40. Gardner, F. 2009. “Affirming Values: Using Criti-cal Reflection to Explore Meaning and Profes-sional Practice.” Reflective Practice, 10 (2): 179-190.
41. Giddings, J. 2008. “Contemplating the Future of Clinical Legal Education.” Griffith Law Review 17 (1): 1-16.
42. Giddings, J. 2003. “Clinical Legal Education in Australia: A Historical Perspective.” Internation-al Journal of Clinical Legal Education, ,3: 7-28. DOI: 10.19164/ijcle.v3i0.115
43. Giddings, J., Burridge, R., Gavigan, S. and Klein, C. 2010. “The First Wave of Modern Clinical Legal Education: The United States, Britain, Canada and Australia”. In Bloch, F. (Eds.), The Global Clinical Movement: Educating Lawyers for Social Justice Oxford, UK: Oxford University Press. pp. 3-22.
44. Giddings, J. and Lyman, J. 2010. “Bridging Differ-ent Interests: The Contributions of Clinics to Le-gal Education.” In Bloch, F. (ed.), The Global Clin-ical Movement: Educating Lawyers for Social Jus-tice. Oxford, UK: Oxford University Press.
45. Giddings, J. and Weinberg, J. 2020. “Experiential Legal Education: Stepping Back to See the Fu-ture.”. In Denvir, C. (ed.), Modernising legal edu-cation Cambridge University Press. pp. 38-56.
46. Gibbs, G. 1998. Learning by Doing: A Guide to Teaching and Learning Methods. Oxford, UK: Further Education Unit, Oxford Polytechnic.
47. Greene, A. 2017. “The Role of Self-awareness and Reflection in Social Care Practice.” Journal of Social Care, 1(3): 1-13.
48. Gursansky, D., Quinn, D., and Le Sueur, E. 2010. “Authenticity in Reflection: Building Reflective Skills for Social Work.” Social Work Education, 29 (7): 778-791.
49. Hakim, L. 2018. “The 2017 Australia: State of the Legal Market” Thomson Reuters, https://insight.thomsonreuters.com.au/legal/posts/top-9-legal-sector-trends-2017. Accessed 4/7/2020.
50. James, C. 2008. “Lawyer Dissatisfaction, Emo-tional Intelligence and Clinical Legal Education.” Legal Education Review, 18 (1&2): 1-13.
51. James, N. 2017. “Digital Disruption of Legal Prac-tice and Education.” In the Network for Austral-ian Law Administrators Conference : Graduate At-

tributes and Digital Disruption - Bond University, Gold Coast, Australia, (7- 8 September 2017), https://research.bond.edu.au/en/publications/digital-disruption-of-legal-practice-and-education Accessed 23/5/2020.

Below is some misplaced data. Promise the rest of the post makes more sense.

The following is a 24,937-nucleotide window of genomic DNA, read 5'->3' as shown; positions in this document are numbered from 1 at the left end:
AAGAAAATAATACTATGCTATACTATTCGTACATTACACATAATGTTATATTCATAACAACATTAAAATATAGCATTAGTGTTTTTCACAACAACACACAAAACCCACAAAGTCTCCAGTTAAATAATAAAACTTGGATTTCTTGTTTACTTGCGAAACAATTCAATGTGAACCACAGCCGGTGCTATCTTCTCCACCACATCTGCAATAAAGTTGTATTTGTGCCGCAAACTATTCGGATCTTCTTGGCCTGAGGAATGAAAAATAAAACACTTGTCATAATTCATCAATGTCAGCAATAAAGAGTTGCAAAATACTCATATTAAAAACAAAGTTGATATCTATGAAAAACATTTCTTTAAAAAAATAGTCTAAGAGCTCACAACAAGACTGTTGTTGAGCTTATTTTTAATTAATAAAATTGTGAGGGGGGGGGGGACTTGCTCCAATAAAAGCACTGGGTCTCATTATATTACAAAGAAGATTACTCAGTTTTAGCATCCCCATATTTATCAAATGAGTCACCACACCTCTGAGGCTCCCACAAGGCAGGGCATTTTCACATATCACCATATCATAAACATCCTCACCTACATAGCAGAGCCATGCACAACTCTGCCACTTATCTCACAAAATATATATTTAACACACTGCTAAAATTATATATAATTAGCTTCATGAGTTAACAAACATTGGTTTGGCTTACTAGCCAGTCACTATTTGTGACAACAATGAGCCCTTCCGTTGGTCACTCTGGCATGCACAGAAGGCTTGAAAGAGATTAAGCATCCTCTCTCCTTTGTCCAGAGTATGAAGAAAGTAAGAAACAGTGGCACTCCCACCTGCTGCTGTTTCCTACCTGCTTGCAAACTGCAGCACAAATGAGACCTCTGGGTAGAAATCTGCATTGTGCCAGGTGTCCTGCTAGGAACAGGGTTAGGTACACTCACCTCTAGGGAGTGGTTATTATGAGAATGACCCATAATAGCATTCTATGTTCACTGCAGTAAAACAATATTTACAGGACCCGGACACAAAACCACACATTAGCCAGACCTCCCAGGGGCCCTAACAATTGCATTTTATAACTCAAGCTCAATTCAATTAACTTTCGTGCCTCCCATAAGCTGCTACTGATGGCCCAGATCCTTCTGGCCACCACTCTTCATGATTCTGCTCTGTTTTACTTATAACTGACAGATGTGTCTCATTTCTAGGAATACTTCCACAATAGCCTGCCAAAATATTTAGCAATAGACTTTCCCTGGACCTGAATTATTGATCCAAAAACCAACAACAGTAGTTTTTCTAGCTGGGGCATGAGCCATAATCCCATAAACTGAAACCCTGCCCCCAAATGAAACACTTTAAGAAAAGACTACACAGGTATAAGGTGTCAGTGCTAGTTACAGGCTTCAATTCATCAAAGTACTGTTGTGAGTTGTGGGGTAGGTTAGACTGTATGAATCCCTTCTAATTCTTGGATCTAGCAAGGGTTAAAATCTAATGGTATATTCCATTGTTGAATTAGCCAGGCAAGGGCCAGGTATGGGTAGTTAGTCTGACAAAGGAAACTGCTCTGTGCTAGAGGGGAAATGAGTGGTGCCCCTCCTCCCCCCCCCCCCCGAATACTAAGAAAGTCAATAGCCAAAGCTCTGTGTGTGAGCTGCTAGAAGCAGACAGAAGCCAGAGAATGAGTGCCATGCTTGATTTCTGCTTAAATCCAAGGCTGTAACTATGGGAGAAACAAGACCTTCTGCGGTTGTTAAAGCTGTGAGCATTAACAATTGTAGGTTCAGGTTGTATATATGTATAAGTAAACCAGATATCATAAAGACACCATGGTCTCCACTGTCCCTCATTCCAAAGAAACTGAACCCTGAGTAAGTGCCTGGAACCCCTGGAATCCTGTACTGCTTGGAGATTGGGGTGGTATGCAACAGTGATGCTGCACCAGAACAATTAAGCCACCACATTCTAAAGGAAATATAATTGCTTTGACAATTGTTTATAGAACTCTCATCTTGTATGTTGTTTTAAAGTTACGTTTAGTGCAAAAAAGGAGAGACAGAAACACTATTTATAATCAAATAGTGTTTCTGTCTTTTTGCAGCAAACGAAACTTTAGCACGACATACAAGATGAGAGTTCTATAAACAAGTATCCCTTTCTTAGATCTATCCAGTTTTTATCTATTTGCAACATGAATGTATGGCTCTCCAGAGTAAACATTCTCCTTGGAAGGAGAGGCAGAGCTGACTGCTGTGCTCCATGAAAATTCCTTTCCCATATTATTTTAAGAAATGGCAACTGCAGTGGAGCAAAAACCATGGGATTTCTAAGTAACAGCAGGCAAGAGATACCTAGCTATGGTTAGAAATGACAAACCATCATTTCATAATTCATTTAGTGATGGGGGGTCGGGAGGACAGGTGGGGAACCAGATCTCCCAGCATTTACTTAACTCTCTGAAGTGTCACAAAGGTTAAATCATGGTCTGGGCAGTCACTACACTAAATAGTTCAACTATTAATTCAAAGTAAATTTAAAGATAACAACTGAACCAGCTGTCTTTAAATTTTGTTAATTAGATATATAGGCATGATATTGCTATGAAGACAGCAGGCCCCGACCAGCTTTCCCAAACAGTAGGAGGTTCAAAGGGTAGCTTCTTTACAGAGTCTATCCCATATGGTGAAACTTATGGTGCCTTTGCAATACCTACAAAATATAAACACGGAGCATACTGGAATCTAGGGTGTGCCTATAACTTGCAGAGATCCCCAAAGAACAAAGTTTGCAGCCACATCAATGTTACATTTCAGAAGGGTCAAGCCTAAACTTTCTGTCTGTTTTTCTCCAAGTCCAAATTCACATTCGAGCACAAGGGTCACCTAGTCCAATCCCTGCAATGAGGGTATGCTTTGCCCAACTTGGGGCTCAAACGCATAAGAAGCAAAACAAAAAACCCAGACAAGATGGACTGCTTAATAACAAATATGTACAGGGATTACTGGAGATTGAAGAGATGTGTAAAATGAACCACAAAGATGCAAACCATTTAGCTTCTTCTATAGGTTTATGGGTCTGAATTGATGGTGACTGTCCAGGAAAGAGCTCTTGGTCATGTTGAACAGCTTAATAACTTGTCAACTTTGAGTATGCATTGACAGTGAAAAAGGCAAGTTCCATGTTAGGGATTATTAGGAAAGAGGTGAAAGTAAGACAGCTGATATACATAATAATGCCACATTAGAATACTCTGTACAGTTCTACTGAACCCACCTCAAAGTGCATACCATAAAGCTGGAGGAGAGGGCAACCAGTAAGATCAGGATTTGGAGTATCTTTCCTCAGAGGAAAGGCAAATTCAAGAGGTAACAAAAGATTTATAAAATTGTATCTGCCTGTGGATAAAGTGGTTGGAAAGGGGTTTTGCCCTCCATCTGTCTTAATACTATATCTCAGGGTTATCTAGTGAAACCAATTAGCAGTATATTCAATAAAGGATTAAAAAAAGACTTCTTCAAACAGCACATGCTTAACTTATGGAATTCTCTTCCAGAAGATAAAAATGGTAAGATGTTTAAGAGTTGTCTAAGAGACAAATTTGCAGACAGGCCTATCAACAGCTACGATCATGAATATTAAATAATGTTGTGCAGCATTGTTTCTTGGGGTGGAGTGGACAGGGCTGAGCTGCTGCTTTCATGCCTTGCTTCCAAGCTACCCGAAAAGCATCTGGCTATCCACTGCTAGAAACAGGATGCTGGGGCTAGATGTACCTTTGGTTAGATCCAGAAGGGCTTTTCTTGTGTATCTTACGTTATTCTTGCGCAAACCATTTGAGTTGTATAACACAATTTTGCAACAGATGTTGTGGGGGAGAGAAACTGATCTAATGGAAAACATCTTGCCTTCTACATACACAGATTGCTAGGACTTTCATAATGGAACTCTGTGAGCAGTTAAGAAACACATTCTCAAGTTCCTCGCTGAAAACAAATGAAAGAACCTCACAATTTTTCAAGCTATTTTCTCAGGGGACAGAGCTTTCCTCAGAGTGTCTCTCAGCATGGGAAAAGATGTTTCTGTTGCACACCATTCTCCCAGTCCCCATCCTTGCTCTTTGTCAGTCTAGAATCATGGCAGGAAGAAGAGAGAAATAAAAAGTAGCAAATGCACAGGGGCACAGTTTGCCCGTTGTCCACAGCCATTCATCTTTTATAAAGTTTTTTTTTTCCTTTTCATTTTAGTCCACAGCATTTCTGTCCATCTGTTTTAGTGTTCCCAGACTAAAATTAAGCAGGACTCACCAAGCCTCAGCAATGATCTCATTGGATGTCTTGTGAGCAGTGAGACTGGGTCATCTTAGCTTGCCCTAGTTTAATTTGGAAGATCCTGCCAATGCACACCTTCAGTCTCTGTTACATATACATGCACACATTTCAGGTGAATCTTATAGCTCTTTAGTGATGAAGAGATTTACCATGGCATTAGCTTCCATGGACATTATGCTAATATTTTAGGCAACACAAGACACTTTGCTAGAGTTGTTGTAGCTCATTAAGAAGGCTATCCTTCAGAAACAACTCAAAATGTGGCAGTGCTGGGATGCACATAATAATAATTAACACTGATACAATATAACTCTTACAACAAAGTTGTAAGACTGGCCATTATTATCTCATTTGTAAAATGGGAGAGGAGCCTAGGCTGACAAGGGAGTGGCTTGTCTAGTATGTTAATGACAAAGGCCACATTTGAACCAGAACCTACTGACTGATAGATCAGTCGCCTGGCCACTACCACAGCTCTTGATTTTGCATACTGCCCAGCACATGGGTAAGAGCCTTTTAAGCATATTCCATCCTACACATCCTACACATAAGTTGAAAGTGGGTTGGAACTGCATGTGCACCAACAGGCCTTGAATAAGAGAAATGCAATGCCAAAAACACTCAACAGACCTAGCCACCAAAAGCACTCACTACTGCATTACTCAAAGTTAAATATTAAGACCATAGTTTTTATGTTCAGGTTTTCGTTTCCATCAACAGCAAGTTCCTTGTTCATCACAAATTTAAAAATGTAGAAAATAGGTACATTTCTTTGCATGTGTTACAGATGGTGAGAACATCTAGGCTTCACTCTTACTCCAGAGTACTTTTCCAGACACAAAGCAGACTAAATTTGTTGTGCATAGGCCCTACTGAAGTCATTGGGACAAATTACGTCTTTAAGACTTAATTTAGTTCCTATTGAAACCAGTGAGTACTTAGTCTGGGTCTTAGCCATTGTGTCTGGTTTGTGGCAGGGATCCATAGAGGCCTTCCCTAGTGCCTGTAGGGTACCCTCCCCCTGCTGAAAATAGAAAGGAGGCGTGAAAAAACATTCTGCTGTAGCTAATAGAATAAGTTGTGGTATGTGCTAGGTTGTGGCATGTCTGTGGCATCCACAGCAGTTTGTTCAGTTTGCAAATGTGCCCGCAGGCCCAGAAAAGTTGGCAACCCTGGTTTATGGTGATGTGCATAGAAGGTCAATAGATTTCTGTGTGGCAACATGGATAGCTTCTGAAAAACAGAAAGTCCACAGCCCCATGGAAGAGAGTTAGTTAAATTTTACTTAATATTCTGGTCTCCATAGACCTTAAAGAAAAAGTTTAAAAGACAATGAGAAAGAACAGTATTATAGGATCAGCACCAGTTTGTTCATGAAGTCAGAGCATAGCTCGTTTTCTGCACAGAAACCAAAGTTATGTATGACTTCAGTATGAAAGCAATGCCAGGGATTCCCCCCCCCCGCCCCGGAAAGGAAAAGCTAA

52. Johns, C. 1994. “Guided Reflection.” In Palmer, A., Burns, A. and Bulman, C. (eds.), Reflective Prac-tice in Nursing, Oxford, UK: Blackwell Science Ltd. pp.110-130.
53. Johnstone, R., and Vignaendra, S. 2004. “Learning Outcomes and Curriculum Development in Law.” A Report Commissioned by the Australian Univer-sities Teaching Committee, Higher Education Group, Department of Education, Science and Training.
54. Jootun, D., and McGarry, W. 2014. “Reflection in Nurse Education.” Journal of Nursing & Care, 3(2): 1-3.
55. Keyes, M., and Johnstone, R. 2004. “Changing Le-gal Education: Rhetoric, Reality, and Prospects for the Future.” Sydney Law Review, 26 (4): 537-564.
56. Kift, S., Israel, M., and Field, R. 2010. “Learning and Teaching Academic Standards Project: Bachelor of Laws Learning & Teaching Academic Standards Statement December 2010.” Australi-an Learning & Teaching Council. http://www.altc.edu.au/system/files/altc_standards_LAW_110211.pdf
57. Kolb, D. 1984. Experiential Learning. Eaglewood Cliffs, NJ, USA: Prentice-Hall.
58. Lederach, J. P. 1995. Preparing for Peace: Conflict Transformation Across Cultures. New York, USA: Syracuse University Press.
59. Liimatainen, L., Poskiparta, M., Karhila, P., and Sjogren, A. 2001. “The Development ofReflective Learning in the Context of Health Counseling and Health Promotion During Nurse Education.” Journal of Advanced Nursing, 34(5): 648-658.
60. Lucas, P. 2012. “Critical Reflection. What do We Really Mean?” In Proceedings of the 2012 Aus-tralian Collaborative Education Network Nation-al Conference Geelong, pp.163-167
http://acen.edu.au/2012conference/wp-content/uploads/2012/11/92_Critical-reflection.pdf Accessed 20/07/2021
61. Mann, K., Gordon, J and MacLeod, K. 2009. “A Re-flection and Reflective Practice in Health Profes-sions Education: A Systematic Review.” Advances in Health Science Education, 14: 595–621.
62. McNamara, J., and Field, R. 2007. “Designing for Reflective Practice in Legal Education.” Journal of Learning Design, 2 (1): 66-76.
63. McNamara, J., Cockburn, T., and Campbell, C. 2013. “Good Practice Guide (Bachelor of Laws) Reflective Practice.” Australian Learning and Teaching Council.
64. Mezirow, J. 1990. Fostering Critical Reflection in Adulthood: A Guide to Transformative and Eman-cipatory Learning. San Francisco, USA: Jossey-Bass.